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JUNE 2ND 2017
When I arrived at Silverstone, the temperature was 26 degrees and I had a nervous excitement in my belly for the travail ahead. I was about to complete as many full laps as possible around the famous F1 circuit in a 3-hour period to raise money for the charity "Meeting Needs".
My training had been far from spectacular. I had undertaken two training rides, the longest being 30km, following 20 years of non-biking - apart from the odd ten-minute hop on a Boris bike. I had been advised by Richard Waddington, my team captain, that if I could do 25 kmph I should be fine and although my training rides weren’t a doddle, they suggested I would be capable. A speedy bike was borrowed from a good friend and I purchased new lycra to ensure I looked a proper “Mamil” for the event.
The Silverstone team warmly greeted me and showed me around the exceptional track racing facilities. A pit garage door was open, revealing the pristine white space where the F1 teams set-up. The room was largely bare, bar two glistening Silverstone-liveried Ferraris and some serious road bikes. It was becoming increasingly obvious that I was in the company of many dedicated, and some mildly obsessed, cyclists.
Silverstone’s hospitality continued upstairs where we were provided with a great selection of hot and cold snacks. It was a pleasure to meet up with my team and competitors here.
Following a trip to the lecture theatre for safety instructions, it was time to prepare for the race. Lycra-clad with creams applied, water bottles charged and back pockets stocked with jelly babies, it was time to mount our trusted steeds and make our way to the track. Chris, Chris, Paul and Richard and I were ready as a team of five to go out and perform.
With the obligatory team photo opportunities taken, we all cruised out of the pit land to the official F1 start line. We lined up in our teams the countdown to start was done and off as a group we shot.
I say as a group, however, within the first ten turns of the wheels, it became obvious that the rest of my team’s fitness and biking ability was far beyond mine. I tried to stay with them for the first mile or so but the pace was beyond me. They were great team players and helped me, but I knew I had to let them go.
With my mini-peloton gone, I was now going it alone for the remaining 2 hours 55 minutes. I would love to say that the time flew by and the challenge was nothing but fun, but realistically, going 7 times around a 6.6. mile circuit was as much a hard mental challenge as a physical one.
Jelly baby intake was spaced out to provide carrots to finishing a lap, or section of track, and though it was punishing to see other teams’ pelotons flying round the track in the opposite direction to me, the few seconds of human interaction relieved the monotony.
Just as I reached my lowest ebb, I passed through the pit lane for the 6th time to be told the 7th lap would be my last. I felt elated as I realised that the end was near and I was going to actually complete the challenge of riding three hours straight at a reasonable speed.
I started the lap with a smile on my face and as another team, snazzily all dressed in different hues of red lycra, came past me. I found enough juice in my legs to join the end of their peloton and stay with them for most of the final lap. With the finish line and chequered flag ahead I did the obligatory Tour De France stage winner emulation of sitting up with arms in the air as I crossed the line a relieved man.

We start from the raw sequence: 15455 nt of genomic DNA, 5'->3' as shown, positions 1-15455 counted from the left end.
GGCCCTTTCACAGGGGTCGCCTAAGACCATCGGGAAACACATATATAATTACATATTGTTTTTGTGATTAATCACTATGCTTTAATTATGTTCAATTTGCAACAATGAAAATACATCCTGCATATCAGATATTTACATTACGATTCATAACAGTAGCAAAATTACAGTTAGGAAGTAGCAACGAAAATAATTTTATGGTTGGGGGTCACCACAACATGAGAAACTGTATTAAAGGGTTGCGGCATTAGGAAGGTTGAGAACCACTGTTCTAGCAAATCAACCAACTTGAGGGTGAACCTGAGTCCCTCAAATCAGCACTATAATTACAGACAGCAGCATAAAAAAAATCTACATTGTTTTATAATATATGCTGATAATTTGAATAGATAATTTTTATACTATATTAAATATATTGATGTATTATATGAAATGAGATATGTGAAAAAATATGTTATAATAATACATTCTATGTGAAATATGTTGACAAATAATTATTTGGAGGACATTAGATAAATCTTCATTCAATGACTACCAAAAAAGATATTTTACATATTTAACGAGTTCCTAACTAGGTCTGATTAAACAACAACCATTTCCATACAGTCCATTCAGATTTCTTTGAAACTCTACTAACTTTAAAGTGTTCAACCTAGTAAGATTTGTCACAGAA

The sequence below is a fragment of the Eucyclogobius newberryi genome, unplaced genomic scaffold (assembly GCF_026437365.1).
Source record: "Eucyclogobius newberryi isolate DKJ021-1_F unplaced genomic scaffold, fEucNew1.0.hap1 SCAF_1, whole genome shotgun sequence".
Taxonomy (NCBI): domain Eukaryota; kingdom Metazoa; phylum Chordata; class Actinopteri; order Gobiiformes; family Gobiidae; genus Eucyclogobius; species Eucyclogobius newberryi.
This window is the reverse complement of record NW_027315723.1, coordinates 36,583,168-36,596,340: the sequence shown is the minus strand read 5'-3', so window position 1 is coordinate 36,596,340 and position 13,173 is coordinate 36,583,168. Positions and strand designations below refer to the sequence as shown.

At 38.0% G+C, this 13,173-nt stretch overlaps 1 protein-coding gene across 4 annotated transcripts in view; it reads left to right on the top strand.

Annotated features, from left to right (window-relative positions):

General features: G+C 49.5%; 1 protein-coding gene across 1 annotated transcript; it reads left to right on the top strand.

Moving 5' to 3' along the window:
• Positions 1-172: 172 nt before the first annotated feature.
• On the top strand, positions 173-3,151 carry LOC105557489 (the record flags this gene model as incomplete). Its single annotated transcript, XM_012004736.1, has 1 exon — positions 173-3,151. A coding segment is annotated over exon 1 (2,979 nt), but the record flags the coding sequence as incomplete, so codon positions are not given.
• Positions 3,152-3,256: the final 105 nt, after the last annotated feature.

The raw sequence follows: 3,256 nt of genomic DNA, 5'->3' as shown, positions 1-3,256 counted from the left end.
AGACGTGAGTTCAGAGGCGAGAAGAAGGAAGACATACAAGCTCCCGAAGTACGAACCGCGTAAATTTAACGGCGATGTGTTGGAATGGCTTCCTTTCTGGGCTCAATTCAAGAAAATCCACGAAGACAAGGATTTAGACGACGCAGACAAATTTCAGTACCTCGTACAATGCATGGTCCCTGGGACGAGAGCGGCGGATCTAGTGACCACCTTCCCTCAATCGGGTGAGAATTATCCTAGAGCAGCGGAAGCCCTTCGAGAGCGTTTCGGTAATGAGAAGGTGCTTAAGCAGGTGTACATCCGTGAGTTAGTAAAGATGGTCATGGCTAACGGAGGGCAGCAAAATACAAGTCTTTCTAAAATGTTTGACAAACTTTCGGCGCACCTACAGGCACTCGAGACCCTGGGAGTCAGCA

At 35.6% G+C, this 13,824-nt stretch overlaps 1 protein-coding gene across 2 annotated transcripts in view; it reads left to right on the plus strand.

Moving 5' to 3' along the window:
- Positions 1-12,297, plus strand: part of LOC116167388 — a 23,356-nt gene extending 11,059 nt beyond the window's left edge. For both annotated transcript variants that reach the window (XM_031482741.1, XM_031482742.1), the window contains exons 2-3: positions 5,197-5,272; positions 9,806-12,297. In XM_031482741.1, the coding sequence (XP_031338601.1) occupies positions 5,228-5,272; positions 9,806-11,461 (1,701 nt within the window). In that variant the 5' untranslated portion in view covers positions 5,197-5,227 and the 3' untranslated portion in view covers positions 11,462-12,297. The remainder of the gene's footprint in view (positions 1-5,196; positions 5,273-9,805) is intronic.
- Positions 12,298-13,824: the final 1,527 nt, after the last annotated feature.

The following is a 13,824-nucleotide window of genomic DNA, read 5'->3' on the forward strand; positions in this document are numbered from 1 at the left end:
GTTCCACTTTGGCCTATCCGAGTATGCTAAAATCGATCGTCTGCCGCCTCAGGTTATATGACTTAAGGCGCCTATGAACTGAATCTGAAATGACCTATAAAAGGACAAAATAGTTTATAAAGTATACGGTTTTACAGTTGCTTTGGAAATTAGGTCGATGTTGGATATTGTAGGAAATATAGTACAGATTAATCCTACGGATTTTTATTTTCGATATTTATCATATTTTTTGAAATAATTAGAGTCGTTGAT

I finished to a friendly camaraderie applause and I waited for my team, who already had lapped me to finish their final lap. I would like to say the ending was a gracious and uplifting experience, however, a fist-bump from Nick Grecian as he finished the race and me not having my left foot of its calipers meant I completely lost balance and found myself flat on the track.
With only a slight knock to my pride, rather than my body it was time still to enjoy the much needed, excellent hospitality provided by Silverstone and overall friendly banter between the teams.
Overall I covered over 74kms in just under 3 hours at my expected 25kmph. Many of the cyclists managed over 94kms and I can't stress how impressed I was by the fitness levels and professionalism of all the teams who took part.
It was a truly fantastic event seamlessly organised at a stunning location and I am sure it will be an even bigger and more competitive event next year.
I'd like to offer a huge thank you to Richard Waddington for inviting me to take part and to Chris Foy, Chris McQue and Paul Southern for being encouraging teammates. Simon Burton at Exposure deserves a special thank you for putting the event together with Chris and all his team at Silverstone for hosting, Splento for all the great photos and lastly, thank you to Jenny Jenkins and all the team at Meeting Needs. I was delighted to represent and raise funds for their important work.
And to finish a few of my take-aways:
• Don’t underestimate the fitness of a 55 year old mamil or mafil!
• Silverstone is an amazing venue with a wonderfully friendly and passionate team
• Meeting Needs is a fantastic charity with some exceptional ambassadors
• You only ever get out what you put in: the training and dedication of others to cycling showed what can be done
• It’s good to take yourself out of your comfort zone as often as you can
• The end result is definitely worth the pain before
• We work in a really friendly and caring industry
• It doesn’t hurt afterwards - until you try going upstairs
Photos from the day: